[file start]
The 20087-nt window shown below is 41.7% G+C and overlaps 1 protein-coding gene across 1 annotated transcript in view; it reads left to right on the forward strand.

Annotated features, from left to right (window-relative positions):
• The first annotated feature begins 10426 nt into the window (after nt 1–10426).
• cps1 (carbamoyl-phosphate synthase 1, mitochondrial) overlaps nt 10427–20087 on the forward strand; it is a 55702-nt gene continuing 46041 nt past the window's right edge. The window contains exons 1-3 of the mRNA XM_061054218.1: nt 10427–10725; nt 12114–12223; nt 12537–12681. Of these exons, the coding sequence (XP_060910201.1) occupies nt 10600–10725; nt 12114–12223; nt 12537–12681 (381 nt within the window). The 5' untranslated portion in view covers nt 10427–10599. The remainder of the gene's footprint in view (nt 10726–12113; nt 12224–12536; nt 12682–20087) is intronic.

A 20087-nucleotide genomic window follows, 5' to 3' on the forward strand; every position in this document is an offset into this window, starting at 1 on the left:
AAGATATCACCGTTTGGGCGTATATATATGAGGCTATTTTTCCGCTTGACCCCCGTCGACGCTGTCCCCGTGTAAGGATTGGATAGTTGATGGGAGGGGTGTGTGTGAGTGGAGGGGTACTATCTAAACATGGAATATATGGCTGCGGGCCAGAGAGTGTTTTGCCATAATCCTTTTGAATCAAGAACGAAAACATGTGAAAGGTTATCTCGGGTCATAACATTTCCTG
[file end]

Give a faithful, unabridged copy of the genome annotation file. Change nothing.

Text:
The 20087-nt window shown below is 41.7% G+C and overlaps 1 protein-coding gene across 1 annotated transcript in view; it reads left to right on the forward strand.

Annotated features, from left to right (window-relative positions):
• The first annotated feature begins 10426 nt into the window (after nt 1–10426).
• cps1 (carbamoyl-phosphate synthase 1, mitochondrial) overlaps nt 10427–20087 on the forward strand; it is a 55702-nt gene continuing 46041 nt past the window's right edge. The window contains exons 1-3 of the mRNA XM_061054218.1: nt 10427–10725; nt 12114–12223; nt 12537–12681. Of these exons, the coding sequence (XP_060910201.1) occupies nt 10600–10725; nt 12114–12223; nt 12537–12681 (381 nt within the window). The 5' untranslated portion in view covers nt 10427–10599. The remainder of the gene's footprint in view (nt 10726–12113; nt 12224–12536; nt 12682–20087) is intronic.

A 20087-nucleotide genomic window follows, 5' to 3' on the forward strand; every position in this document is an offset into this window, starting at 1 on the left:
AAGATATCACCGTTTGGGCGTATATATATGAGGCTATTTTTCCGCTTGACCCCCGTCGACGCTGTCCCCGTGTAAGGATTGGATAGTTGATGGGAGGGGTGTGTGTGAGTGGAGGGGTACTATCTAAACATGGAATATATGGCTGCGGGCCAGAGAGTGTTTTGCCATAATCCTTTTGAATCAAGAACGAAAACATGTGAAAGGTTATCTCGGGTCATAACATTTCCTG